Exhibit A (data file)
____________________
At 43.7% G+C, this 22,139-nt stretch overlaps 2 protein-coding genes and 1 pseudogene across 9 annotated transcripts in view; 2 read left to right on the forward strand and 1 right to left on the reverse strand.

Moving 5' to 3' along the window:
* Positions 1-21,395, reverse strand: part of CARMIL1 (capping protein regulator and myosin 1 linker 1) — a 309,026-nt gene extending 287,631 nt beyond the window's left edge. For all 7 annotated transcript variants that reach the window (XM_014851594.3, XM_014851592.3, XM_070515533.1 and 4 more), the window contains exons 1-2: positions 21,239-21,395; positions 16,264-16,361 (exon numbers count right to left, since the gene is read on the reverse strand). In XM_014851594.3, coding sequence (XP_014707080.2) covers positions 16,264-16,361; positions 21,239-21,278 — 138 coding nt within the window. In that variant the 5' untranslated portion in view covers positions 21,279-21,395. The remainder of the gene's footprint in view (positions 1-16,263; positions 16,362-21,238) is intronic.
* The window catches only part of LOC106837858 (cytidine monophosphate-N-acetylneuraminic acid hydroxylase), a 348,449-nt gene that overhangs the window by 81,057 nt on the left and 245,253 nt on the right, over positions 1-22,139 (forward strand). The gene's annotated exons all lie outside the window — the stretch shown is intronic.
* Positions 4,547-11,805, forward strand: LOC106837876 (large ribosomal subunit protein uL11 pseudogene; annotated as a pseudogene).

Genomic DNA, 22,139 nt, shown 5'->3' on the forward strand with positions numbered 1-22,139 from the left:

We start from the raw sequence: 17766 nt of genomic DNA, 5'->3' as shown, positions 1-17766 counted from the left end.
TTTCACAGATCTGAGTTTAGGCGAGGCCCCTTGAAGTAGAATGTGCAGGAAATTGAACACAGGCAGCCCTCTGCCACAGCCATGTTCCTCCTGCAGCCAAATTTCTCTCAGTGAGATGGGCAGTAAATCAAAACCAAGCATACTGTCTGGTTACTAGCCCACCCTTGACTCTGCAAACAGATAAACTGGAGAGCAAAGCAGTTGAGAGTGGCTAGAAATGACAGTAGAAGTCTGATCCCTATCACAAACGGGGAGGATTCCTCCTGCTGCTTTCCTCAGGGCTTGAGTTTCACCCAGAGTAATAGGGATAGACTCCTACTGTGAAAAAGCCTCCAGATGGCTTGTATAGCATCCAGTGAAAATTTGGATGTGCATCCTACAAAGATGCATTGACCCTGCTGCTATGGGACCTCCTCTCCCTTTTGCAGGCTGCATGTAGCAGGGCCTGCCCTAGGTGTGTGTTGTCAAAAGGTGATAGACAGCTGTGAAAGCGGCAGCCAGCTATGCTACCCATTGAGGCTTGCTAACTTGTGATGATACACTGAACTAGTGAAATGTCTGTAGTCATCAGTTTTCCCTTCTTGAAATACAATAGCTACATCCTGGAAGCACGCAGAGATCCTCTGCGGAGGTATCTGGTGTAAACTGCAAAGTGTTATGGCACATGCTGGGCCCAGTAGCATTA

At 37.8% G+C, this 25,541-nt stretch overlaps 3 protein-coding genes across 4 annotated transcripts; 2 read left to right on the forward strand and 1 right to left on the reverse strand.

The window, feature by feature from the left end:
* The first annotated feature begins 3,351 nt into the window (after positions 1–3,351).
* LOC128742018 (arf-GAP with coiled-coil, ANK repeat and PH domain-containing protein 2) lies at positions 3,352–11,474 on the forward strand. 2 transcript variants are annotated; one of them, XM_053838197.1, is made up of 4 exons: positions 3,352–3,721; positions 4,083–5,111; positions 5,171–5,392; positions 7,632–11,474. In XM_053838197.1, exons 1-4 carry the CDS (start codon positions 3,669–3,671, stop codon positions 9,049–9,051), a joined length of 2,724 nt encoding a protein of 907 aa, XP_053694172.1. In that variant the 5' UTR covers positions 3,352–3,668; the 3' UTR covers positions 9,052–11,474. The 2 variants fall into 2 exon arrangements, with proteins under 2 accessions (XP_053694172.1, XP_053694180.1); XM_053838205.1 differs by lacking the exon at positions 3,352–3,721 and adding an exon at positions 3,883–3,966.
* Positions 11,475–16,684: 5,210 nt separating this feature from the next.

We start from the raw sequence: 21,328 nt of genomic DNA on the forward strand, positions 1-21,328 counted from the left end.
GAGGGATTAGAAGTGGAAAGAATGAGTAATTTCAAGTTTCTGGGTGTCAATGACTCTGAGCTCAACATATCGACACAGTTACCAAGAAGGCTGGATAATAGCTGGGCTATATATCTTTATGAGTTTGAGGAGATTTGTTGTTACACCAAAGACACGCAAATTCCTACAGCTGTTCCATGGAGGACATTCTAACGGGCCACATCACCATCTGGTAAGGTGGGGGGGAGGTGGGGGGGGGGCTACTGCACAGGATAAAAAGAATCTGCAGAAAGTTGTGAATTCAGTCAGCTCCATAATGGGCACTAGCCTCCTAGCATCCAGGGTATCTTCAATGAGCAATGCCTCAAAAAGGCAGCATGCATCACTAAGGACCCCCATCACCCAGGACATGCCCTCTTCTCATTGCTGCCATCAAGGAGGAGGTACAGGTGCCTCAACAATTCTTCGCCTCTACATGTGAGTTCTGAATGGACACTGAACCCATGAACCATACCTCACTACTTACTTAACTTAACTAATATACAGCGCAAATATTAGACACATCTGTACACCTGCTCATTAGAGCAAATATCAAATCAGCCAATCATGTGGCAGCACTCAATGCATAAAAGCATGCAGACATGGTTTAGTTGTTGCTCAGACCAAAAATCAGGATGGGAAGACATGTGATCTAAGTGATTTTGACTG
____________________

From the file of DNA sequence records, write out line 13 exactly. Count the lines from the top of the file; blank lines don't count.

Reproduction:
* Positions 11,475–16,684: 5,210 nt separating this feature from the next.